5. The combination of claim 4 including a plurality of circumferentially spaced fuel inlet nozzles in the housing adjacent the periphery of the discs, said nozzles being axially staggered, and an electrical igniter axially adjacent each nozzle, with said igniters also being staggered and on alternate sides of the nozzles.

6. Apparatus comprising a casing, a rotatable hub extending axially through said casing, a plurality of spaced discs coaxially positioned on the hub within said casing and secured against rotation about the hub, said discs defining a series of spaces extending along the hub, a pair of independent axial passageways each having access to the exterior of the casing extending along the hub, one of said passageways having openings only into alternate spaces of said series of spaces and the other of said passageways having openings only into the other spaces in said series of said spaces.

References Cited in the file of this patent UNITED STATES PATENTS 1,210,831 Pfeiffer Jan. 2, 1917 1,455,022 Dake May 15, 1923 FOREIGN PATENTS 439,542 France Apr. 6, 1912 650,393 Great Britain Feb. 21, 1951

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Cited By (15)

* Cited by examiner, † Cited by third party
Publication number Priority date Publication date Assignee Title
US3104802A (en) * 1963-09-24 Unified system vacuum pump
US3844113A (en) * 1972-11-02 1974-10-29 H Lockwood Friction impulse gas turbine
US3999377A (en) * 1974-01-16 1976-12-28 Oklejas Robert A Tesla-type turbine with alternating spaces on the rotor of cooling air and combustion gases
US4171182A (en) * 1978-05-08 1979-10-16 Vaclav Feres Extractor pump for fluids under vacuum
US5174726A (en) * 1989-09-05 1992-12-29 Findlay Iain S Liquid pump
US5192183A (en) * 1990-09-11 1993-03-09 International Business Machines Corporation Laminar flow fans
US6503067B2 (en) * 2000-11-27 2003-01-07 John F. Palumbo Bladeless turbocharger
US20050276681A1 (en) * 2004-06-14 2005-12-15 Avina David C Combined cycle boundary layer turbine
GB2451704A (en) * 2007-08-10 2009-02-11 Keven Chappell Gas turbine engine with compressor formed from a plurality of stacked surfaces
WO2010051338A1 (en) * 2008-10-30 2010-05-06 Power Generation Technologies Development Fund L.P. Toroidal boundary layer gas turbine
WO2013040334A2 (en) * 2011-09-15 2013-03-21 Leed Fabrication Services, Inc. Boundary layer disk turbine systems for controlling pneumatic devices
US9052116B2 (en) 2008-10-30 2015-06-09 Power Generation Technologies Development Fund, L.P. Toroidal heat exchanger
US9410426B2 (en) 2011-09-15 2016-08-09 Leed Fabrication Services, Inc. Boundary layer disk turbine systems for hydrocarbon recovery
US9689608B2 (en) 2013-03-14 2017-06-27 Leed Fabrication Services, Inc. Methods and devices for drying hydrocarbon containing gas
WO2018094524A1 (en) * 2016-11-23 2018-05-31 McGuire Aero Propulsion Solutions Inc. Rotary manifold for a cohesion-type drive

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FR439542A (en) * 1911-04-11 1912-06-15 Julien Mahistre High performance compressor means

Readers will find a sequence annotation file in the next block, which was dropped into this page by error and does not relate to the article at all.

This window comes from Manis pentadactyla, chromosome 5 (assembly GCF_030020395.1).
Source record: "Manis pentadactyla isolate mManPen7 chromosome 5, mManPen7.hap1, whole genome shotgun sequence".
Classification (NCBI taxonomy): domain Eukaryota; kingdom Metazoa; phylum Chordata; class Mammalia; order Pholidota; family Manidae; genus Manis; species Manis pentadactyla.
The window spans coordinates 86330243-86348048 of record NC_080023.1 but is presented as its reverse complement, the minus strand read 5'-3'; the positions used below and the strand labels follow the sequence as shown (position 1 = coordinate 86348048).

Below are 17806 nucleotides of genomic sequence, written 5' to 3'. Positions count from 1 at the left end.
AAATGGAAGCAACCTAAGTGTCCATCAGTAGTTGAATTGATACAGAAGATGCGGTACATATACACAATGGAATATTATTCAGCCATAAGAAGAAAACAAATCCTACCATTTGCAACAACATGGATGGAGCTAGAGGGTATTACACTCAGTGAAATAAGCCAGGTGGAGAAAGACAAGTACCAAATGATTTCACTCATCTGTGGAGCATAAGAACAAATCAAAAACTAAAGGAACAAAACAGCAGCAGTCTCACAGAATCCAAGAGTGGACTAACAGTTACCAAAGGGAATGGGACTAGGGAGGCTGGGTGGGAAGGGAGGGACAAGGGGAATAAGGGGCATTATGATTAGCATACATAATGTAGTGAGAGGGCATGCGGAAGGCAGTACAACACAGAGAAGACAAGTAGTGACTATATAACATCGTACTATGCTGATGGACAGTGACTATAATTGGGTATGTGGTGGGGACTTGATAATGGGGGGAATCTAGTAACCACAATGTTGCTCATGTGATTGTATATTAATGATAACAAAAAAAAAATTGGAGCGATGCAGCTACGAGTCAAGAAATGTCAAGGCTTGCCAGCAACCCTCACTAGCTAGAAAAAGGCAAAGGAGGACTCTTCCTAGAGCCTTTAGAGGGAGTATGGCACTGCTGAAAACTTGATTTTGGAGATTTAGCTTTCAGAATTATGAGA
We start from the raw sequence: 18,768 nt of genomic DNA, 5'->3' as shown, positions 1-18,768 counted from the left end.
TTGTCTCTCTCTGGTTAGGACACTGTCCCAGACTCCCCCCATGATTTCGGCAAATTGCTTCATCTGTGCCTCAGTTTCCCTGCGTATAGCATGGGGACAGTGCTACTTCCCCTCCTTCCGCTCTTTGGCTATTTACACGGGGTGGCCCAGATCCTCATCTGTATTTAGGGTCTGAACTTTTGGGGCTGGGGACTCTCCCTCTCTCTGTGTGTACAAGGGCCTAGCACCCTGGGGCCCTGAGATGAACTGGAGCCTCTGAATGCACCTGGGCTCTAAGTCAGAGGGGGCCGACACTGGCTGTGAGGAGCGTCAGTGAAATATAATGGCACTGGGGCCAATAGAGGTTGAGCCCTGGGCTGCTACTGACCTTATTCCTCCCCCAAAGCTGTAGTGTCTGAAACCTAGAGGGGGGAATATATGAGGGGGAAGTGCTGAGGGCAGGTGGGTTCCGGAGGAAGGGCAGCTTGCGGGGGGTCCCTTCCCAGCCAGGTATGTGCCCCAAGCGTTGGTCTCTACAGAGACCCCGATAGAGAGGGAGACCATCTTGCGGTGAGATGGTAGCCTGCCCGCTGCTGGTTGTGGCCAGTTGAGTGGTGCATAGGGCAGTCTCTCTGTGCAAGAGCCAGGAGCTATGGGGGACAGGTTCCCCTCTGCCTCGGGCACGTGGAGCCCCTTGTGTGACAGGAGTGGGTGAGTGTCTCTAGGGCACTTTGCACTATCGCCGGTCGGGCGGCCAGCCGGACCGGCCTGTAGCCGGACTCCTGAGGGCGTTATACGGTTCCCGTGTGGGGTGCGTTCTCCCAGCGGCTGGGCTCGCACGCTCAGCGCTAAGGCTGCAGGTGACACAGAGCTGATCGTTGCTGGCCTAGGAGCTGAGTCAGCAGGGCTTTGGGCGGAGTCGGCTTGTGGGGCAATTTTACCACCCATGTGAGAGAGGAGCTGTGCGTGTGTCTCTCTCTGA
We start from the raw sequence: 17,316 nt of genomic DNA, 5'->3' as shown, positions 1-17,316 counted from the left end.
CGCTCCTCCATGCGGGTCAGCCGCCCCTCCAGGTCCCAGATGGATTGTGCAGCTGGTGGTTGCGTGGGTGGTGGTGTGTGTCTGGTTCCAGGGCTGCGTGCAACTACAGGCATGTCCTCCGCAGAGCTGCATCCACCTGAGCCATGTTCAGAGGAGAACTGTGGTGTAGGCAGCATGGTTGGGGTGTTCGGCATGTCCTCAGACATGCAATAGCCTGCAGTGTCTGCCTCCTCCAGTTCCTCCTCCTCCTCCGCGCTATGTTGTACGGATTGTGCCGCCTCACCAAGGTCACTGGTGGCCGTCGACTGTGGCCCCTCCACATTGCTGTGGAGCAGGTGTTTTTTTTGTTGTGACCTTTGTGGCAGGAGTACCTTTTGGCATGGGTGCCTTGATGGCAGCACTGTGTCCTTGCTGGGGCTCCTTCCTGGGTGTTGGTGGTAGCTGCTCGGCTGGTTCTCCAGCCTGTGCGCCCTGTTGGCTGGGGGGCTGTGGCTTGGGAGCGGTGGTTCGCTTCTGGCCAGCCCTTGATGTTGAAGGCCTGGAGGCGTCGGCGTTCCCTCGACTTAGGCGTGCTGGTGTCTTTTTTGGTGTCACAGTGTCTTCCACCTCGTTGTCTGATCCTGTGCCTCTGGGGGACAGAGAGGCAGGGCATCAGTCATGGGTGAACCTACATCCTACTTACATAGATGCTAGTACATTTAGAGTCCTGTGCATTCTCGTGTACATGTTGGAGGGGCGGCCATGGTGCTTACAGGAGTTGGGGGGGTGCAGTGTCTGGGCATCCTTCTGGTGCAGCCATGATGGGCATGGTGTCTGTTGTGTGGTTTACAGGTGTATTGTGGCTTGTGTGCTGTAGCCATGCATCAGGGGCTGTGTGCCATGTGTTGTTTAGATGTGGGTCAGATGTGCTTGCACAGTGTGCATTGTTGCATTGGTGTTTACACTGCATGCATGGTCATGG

US1210831A (en) * 1916-02-19 1917-01-02 Fred Brown Pfeiffer Gas-turbine.
US1455022A (en) * 1923-05-15 Turbine
GB650393A (en) * 1948-04-30 1951-02-21 William Spencer Bowen Compressor, pump and like apparatus

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US1455022A (en) * 1923-05-15 Turbine
FR439542A (en) * 1911-04-11 1912-06-15 Julien Mahistre High performance compressor means
US1210831A (en) * 1916-02-19 1917-01-02 Fred Brown Pfeiffer Gas-turbine.
GB650393A (en) * 1948-04-30 1951-02-21 William Spencer Bowen Compressor, pump and like apparatus

Cited By (32)

* Cited by examiner, † Cited by third party
Publication number Priority date Publication date Assignee Title
US3104802A (en) * 1963-09-24 Unified system vacuum pump
US3844113A (en) * 1972-11-02 1974-10-29 H Lockwood Friction impulse gas turbine
US3999377A (en) * 1974-01-16 1976-12-28 Oklejas Robert A Tesla-type turbine with alternating spaces on the rotor of cooling air and combustion gases
US4171182A (en) * 1978-05-08 1979-10-16 Vaclav Feres Extractor pump for fluids under vacuum
US5174726A (en) * 1989-09-05 1992-12-29 Findlay Iain S Liquid pump
US5192183A (en) * 1990-09-11 1993-03-09 International Business Machines Corporation Laminar flow fans
US6503067B2 (en) * 2000-11-27 2003-01-07 John F. Palumbo Bladeless turbocharger
US20050276681A1 (en) * 2004-06-14 2005-12-15 Avina David C Combined cycle boundary layer turbine
WO2005124109A1 (en) * 2004-06-14 2005-12-29 David Christopher Avina Combined cycle boundary layer turbine
US7241106B2 (en) * 2004-06-14 2007-07-10 Avina David Christopher Combined cycle boundary layer turbine
GB2451704A (en) * 2007-08-10 2009-02-11 Keven Chappell Gas turbine engine with compressor formed from a plurality of stacked surfaces
WO2009022103A2 (en) * 2007-08-10 2009-02-19 Keven Chappell Gas turbine engine
WO2009022103A3 (en) * 2007-08-10 2009-09-24 Keven Chappell Gas turbine engine
US9243805B2 (en) 2008-10-30 2016-01-26 Power Generation Technologies Development Fund, L.P. Toroidal combustion chamber
CN102203388A (en) * 2008-10-30 2011-09-28 电力技术发展基金公司 Toroidal boundary layer gas turbine
JP2012507687A (en) * 2008-10-30 2012-03-29 パワー ジェネレーション テクノロジーズ ディベロップメント ファンド エルピー Toroidal boundary layer gas turbine
WO2010051338A1 (en) * 2008-10-30 2010-05-06 Power Generation Technologies Development Fund L.P. Toroidal boundary layer gas turbine
KR101810599B1 (en) 2008-10-30 2017-12-20 파워 제네레이션 테크놀로지스 디베럽먼트 펀드 엘. 피. Toroidal boundary layer gas turbine
US8863530B2 (en) 2008-10-30 2014-10-21 Power Generation Technologies Development Fund L.P. Toroidal boundary layer gas turbine
JP2015038420A (en) * 2008-10-30 2015-02-26 パワー ジェネレーション テクノロジーズ ディベロップメント ファンド エルピー Toroidal boundary layer gas turbine
RU2551469C2 (en) * 2008-10-30 2015-05-27 Пауэр Дженерейшн Текнолоджис Дивелопмент Фанд Л.П. Toroid-shaped gas turbine of boundary layer